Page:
The Workshop of Shelley's Poetry[Record]

  • Neil Fraistat

…more information

  • Neil Fraistat
    University of Maryland

Editor's Note

The first volume of The Complete Works of Percy Bysshe Shelley is now available from Johns Hopkins University Press (ISBN: 0-8018-6119-5 - Price: US$75). You can find more information about this edition at the Johns Hopkins UP website.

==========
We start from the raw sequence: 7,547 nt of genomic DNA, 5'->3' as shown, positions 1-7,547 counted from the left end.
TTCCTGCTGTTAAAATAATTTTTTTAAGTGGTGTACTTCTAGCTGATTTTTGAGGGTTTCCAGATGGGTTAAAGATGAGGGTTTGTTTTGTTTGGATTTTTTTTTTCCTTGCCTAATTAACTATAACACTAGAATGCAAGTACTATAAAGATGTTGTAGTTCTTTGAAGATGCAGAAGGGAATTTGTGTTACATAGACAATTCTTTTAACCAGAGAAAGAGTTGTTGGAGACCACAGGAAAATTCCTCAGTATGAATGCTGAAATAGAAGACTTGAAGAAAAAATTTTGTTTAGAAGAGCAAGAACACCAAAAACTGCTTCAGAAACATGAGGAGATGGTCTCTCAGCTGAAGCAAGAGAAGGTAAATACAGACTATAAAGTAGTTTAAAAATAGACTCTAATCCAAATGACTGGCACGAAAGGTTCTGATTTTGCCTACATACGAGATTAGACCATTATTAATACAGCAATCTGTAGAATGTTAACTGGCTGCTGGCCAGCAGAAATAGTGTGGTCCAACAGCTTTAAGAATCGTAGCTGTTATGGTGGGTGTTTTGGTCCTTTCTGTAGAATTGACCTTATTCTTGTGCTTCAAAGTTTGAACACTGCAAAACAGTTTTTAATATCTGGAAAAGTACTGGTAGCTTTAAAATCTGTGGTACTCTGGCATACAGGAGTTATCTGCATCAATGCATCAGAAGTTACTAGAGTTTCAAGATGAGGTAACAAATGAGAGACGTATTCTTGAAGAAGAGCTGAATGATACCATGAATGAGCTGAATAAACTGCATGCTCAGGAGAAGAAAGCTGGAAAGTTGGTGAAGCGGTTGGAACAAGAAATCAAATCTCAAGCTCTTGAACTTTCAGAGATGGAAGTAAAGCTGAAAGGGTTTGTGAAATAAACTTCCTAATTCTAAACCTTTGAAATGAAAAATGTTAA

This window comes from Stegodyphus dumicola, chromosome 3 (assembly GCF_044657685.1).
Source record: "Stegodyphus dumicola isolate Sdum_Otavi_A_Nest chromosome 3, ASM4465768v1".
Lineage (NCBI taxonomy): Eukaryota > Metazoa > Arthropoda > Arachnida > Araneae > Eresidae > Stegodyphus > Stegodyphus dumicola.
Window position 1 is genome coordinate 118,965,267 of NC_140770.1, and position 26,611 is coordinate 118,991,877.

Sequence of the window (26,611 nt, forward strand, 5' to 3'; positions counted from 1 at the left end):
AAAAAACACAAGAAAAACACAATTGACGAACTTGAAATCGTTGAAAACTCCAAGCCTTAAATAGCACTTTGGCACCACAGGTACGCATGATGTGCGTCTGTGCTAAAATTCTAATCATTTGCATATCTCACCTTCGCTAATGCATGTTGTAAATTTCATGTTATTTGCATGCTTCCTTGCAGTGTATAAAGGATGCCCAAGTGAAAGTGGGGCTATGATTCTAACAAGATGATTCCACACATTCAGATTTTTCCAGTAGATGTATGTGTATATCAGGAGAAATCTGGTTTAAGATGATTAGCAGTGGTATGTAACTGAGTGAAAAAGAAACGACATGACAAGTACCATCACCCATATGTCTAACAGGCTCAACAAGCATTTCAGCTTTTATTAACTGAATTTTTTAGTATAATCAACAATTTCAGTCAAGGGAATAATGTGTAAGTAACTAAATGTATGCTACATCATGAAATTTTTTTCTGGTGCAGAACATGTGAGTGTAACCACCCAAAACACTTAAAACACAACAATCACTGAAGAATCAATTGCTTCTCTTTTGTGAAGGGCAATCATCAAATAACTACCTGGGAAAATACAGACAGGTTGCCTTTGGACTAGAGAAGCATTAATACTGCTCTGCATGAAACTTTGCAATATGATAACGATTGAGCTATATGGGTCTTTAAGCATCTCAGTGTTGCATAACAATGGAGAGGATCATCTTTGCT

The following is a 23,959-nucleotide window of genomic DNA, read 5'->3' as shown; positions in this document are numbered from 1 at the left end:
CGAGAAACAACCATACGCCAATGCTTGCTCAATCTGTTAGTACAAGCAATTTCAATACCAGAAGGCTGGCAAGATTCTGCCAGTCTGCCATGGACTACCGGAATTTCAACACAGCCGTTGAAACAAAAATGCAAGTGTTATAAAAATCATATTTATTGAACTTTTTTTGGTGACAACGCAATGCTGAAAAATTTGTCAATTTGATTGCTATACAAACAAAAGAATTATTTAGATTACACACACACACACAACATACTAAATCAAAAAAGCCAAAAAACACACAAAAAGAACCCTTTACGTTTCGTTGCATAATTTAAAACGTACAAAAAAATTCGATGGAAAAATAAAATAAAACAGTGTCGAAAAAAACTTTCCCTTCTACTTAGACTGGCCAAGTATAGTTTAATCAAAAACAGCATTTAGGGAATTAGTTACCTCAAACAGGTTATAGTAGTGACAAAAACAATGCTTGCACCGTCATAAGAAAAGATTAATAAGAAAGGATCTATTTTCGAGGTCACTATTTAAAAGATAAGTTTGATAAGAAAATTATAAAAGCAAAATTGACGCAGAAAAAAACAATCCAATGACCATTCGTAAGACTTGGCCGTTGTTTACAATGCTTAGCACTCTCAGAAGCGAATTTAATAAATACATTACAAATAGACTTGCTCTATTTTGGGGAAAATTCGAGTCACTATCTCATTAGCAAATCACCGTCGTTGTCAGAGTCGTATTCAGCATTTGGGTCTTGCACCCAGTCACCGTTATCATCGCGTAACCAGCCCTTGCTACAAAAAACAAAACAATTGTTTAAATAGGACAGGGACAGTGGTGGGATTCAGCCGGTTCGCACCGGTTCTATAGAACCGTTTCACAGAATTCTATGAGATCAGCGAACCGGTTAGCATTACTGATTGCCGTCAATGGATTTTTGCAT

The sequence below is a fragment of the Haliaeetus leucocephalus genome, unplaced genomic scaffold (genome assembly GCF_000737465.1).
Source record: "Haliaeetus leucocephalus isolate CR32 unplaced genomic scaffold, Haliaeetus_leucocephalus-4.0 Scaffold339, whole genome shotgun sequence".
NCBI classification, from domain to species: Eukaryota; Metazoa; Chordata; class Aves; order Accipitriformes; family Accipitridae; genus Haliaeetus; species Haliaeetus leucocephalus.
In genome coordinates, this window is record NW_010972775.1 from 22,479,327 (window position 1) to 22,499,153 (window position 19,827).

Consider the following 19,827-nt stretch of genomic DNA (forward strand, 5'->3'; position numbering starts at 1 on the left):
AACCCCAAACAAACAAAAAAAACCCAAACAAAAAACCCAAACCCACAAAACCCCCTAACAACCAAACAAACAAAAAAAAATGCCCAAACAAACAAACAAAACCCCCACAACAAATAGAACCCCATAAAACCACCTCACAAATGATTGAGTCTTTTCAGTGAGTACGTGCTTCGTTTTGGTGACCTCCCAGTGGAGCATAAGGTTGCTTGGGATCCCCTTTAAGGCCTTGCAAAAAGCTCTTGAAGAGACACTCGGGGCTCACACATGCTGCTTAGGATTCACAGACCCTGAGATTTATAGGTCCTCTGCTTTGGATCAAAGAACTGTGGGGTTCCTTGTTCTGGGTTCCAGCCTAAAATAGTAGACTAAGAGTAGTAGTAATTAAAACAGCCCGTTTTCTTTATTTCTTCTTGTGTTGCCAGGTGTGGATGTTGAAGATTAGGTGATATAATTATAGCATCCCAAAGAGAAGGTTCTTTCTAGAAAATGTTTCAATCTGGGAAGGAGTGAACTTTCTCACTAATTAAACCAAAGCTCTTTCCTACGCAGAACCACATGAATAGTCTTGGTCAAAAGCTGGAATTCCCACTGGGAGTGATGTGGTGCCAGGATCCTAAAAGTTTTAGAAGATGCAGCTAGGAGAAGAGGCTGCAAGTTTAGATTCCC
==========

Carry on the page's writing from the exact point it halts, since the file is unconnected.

My point of departure is a textual process well described by Rachel Blau DuPlessis: For Du Plessis any text "contains, and is the result of a workshop," a "site of labor, an apparatus of production, the work of several hands on deck." The workshop that is the necessary condition of Shelley's texts in history is a complicated and notoriously vexed melange, involving poems Shelley unsuccessfully attempted to publish during his lifetime; published poetry rife with errors because Shelley was not allowed to correct proof; poetry and fragments that Shelley chose not to publish during his lifetime but which nonetheless constitute the 25-30% of his canon published posthumously; the early editorial interventions of Mary Shelley and Shelley's friends; the appropriation of Shelley's texts by literary pirates in the period between 1821 and 1840; family ownership of the poet's manuscripts and letters that restricted full access to all but selected scholars until after World War II; the assignment of editorships of texts; editorial rivalries in the reconstruction of the same textual situation; and erroneous but self-empowering editorial assumptions that Shelley was innocent of grammar and didn't care about such details as spelling, punctuation, and capitalization. Shelley's texts contain multitudes, as it were, and perhaps more than the biography of the poet, we need to learn what Du Plessis would call the biography of his texts, which is a good way to describe the project Don Reiman and I have undertaken in editing The Complete Poetry of Percy Bysshe Shelley. As an illustration of what such biographies might reveal, I'd like to turn briefly to one of the most interesting poems that Shelley never wrote, "The Ocean rolls between us." The lines beginning "The Ocean rolls between us," and appearing in most collective editions as either a discrete poem or as part of a larger lyric ("To Ireland"), in fact originated as a prose passage in a letter Shelley wrote to Elizabeth Hitchener on 14 February 1812, which is now at the British Library (Add. MS 37496, folios 89-90) and which reads in a line for line transcription of the MS: In the same letter to Hitchener, Shelley copied two of his actual lyrics, including the poem first titled "To Ireland" by William Michael Rossetti in his 1870 edition of Shelley's poetry: "The Ocean rolls between us" began its textual life as a poem when Edward Dowden, in his 1886 biography of Shelley, noticed that preceding "To Ireland" there was a prose passage in the letter in which Shelley's "ecstatic protestations of eternal friendship, though written as prose, assume consciously or unconsciously the form of blank verse . . .", a fact Dowden highlights by setting lines 15-18 of my transcription as four lines of blank verse: Dowden adds in a footnote: "A few of the lines which precede may be given here to show that the blank verse can hardly have been an accident," and he prints as verse lines 6-10 of my transcription: The first editor to act upon Dowden's observation was George Woodberry, who in his 1892 edition created an entirely new work in Shelley's poetic canon under Rossetti's title "To Ireland" by adding Dowden's blank verse as a second stanza to the rhymed couplets of "Bear witness, Erin!" and filling in some of the lines that Dowden had omitted (lines 10-15 of the transcription): In his immensely influential 1905 Oxford Standard Authors edition of Shelley's poetry, Thomas Hutchinson simply followed the lead of Woodberry. Roger Ingpen in the 1927 Julian edition was more textually adventuresome, reversing the order ...